Marking them out as one of the UK’s leading purveyors of progressive rock, Yes’ scintillating fusion of delirium-inducing hard rock and classical music was already a tried-and-true recipe for success by early 1971. Having scored big with their UK No.4 release The Yes Album, released that February, the group immediately began concocting new song ideas to bring to their producer Eddy Offord at Advision Studios, where they would record their game-changing fourth album, Fragile.
Listen to ‘Fragile’ here.
The backstory: “Rick coming into the group made us work faster and harder than we’d ever done before”
Before that, however, there was an important line-up change to be addressed. Keyboardist Tony Kaye had been dismissed from the group earlier in the year, but, luckily, session wizard and former Strawbs’ member Rick Wakeman hungrily stepped up to the plate. A seasoned pianist who would soon make a landmark appearance on David Bowie’s Life On Mars?, Wakeman completed what would come to be regarded as Yes’ “classic” line-up.
Teaming up with singer Jon Anderson, guitarist Steve Howe, bassist Chris Squire and drummer Bill Bruford, Wakeman brought his aptitude for everything from Hammond organ to Minimoog synths, helping Yes to craft their most ambitious undertaking to date. Dialling into Anderson’s ever-growing spiritual leanings and Howe’s luminescent guitar prowess, Fragile would prove to be the band’s make-or-break moment.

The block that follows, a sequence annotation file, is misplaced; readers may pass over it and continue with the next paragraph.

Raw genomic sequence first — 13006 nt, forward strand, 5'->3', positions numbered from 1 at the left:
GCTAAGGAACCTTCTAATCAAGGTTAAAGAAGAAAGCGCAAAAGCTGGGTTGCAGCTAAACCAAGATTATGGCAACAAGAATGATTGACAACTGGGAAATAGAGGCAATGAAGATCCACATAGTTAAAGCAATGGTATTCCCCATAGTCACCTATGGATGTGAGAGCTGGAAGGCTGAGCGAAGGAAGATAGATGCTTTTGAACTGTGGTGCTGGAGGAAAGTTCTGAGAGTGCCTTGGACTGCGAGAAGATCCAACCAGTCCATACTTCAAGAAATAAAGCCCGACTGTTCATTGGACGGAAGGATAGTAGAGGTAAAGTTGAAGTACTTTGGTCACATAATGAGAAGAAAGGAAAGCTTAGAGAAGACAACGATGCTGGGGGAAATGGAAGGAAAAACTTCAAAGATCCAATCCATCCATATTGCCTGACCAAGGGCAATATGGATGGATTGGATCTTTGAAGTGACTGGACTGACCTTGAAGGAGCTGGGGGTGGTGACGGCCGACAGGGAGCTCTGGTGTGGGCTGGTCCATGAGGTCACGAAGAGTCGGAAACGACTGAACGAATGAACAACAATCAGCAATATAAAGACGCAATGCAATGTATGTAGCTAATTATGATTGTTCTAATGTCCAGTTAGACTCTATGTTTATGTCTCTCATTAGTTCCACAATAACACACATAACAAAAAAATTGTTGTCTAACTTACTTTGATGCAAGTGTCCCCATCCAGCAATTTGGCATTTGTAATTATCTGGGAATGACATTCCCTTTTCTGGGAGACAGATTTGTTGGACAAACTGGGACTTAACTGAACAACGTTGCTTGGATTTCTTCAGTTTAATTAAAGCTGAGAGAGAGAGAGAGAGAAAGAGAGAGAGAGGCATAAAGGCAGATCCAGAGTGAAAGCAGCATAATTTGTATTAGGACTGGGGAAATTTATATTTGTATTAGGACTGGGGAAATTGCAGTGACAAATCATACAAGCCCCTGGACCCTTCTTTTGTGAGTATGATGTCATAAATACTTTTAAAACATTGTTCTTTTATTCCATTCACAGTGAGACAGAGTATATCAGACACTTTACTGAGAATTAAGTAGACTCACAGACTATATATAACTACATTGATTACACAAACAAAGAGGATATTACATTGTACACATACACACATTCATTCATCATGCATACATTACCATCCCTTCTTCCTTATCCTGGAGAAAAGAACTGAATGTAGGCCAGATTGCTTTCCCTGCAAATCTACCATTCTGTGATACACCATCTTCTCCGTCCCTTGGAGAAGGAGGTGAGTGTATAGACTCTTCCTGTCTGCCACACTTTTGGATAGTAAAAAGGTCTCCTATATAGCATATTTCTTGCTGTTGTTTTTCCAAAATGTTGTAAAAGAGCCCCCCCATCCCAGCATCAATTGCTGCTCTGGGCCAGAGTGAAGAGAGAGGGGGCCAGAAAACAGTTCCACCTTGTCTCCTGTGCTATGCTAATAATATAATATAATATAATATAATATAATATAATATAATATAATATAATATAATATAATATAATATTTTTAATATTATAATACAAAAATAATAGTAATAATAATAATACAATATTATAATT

The recording: “It was an inspired time, totally inspired by the music”
Within weeks of Wakeman joining the group, the Yes musicians wasted no time in completing fresh material. “Rick coming into the group made us work faster and harder than we’d ever done before,” Jon Anderson reflected. As would soon become apparent from the album’s thunderous opening song, Roundabout – inspired by a post-tour motorway journey – Chris Squire’s stretch-band bass workout and Wakeman’s wild organ soloing showed how perfectly the new-look group had meshed. Upon its release as a single in January 1972, Roundabout would peak at No.13 on the US Billboard Hot 100 and became a staple on drive-time radio.